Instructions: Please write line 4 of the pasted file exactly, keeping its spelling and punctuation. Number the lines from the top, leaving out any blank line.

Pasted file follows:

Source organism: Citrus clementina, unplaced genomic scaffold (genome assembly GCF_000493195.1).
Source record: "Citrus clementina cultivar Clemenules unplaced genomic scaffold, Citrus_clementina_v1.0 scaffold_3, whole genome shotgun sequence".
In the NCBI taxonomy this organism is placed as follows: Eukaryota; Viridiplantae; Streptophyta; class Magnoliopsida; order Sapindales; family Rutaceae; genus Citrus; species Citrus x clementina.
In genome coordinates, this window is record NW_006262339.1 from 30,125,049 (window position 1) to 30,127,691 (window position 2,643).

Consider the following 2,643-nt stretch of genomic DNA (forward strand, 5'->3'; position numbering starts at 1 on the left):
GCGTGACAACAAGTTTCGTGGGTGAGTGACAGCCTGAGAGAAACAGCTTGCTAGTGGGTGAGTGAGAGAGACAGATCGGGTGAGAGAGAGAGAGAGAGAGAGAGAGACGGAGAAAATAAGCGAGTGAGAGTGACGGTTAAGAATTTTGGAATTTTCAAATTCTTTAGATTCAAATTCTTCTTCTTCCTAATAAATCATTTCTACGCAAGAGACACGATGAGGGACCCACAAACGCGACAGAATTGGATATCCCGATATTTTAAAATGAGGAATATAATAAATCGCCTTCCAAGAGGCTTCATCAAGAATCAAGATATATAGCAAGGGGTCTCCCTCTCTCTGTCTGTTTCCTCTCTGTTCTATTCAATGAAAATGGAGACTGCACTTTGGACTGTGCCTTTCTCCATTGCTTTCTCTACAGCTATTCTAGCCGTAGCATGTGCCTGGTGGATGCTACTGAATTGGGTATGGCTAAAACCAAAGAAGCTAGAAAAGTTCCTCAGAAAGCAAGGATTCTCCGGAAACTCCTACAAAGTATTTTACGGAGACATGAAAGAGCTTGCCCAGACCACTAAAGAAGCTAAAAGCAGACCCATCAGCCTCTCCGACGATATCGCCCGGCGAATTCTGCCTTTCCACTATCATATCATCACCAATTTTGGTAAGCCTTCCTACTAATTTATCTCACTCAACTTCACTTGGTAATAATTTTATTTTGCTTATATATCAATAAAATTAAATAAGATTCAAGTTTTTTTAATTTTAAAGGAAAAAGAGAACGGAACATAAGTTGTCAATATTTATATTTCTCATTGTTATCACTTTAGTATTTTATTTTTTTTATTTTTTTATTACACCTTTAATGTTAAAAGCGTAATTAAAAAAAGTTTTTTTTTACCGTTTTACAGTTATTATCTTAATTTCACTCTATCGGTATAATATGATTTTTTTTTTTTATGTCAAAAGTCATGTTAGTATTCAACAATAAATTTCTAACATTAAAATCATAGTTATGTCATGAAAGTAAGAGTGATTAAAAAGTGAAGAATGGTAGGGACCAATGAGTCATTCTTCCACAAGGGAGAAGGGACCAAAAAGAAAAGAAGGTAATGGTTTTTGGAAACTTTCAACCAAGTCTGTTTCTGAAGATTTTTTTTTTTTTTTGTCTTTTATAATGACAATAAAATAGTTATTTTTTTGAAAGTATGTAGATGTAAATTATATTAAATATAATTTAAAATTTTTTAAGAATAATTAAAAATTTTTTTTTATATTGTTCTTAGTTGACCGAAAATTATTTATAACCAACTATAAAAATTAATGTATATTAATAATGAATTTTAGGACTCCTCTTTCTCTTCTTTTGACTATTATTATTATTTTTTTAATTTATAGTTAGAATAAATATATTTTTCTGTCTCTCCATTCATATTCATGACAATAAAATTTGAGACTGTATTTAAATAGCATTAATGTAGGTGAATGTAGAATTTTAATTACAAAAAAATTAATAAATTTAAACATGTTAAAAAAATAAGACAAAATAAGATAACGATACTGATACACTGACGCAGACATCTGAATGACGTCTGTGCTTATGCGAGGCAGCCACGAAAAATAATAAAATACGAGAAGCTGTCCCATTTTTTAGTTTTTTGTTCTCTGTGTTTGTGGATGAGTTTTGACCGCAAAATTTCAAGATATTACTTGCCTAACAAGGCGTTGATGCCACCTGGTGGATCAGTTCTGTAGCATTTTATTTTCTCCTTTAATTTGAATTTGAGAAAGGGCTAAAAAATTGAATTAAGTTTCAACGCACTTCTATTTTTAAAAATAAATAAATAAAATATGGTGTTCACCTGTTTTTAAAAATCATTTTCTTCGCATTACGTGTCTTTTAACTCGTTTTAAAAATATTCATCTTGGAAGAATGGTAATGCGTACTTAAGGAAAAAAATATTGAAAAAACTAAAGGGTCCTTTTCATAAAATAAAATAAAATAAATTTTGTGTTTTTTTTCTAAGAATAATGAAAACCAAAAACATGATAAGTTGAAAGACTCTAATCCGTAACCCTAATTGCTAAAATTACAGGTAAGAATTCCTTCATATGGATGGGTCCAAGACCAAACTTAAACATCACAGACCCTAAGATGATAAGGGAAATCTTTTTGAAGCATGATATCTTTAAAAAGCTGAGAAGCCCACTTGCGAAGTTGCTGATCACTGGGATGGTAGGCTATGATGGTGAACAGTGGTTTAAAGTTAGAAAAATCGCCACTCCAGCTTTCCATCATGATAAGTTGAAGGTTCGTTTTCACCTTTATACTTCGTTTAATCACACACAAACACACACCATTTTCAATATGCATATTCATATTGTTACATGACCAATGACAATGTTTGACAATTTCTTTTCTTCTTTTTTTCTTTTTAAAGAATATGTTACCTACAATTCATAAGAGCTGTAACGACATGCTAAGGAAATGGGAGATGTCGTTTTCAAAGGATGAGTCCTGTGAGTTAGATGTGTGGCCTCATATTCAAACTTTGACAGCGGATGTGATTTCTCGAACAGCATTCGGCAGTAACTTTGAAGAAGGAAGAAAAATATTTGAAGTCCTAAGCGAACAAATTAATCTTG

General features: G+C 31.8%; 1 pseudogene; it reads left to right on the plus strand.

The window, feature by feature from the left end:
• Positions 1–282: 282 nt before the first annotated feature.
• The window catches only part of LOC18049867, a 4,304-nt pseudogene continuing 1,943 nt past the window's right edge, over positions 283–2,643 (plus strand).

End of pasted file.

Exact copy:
In genome coordinates, this window is record NW_006262339.1 from 30,125,049 (window position 1) to 30,127,691 (window position 2,643).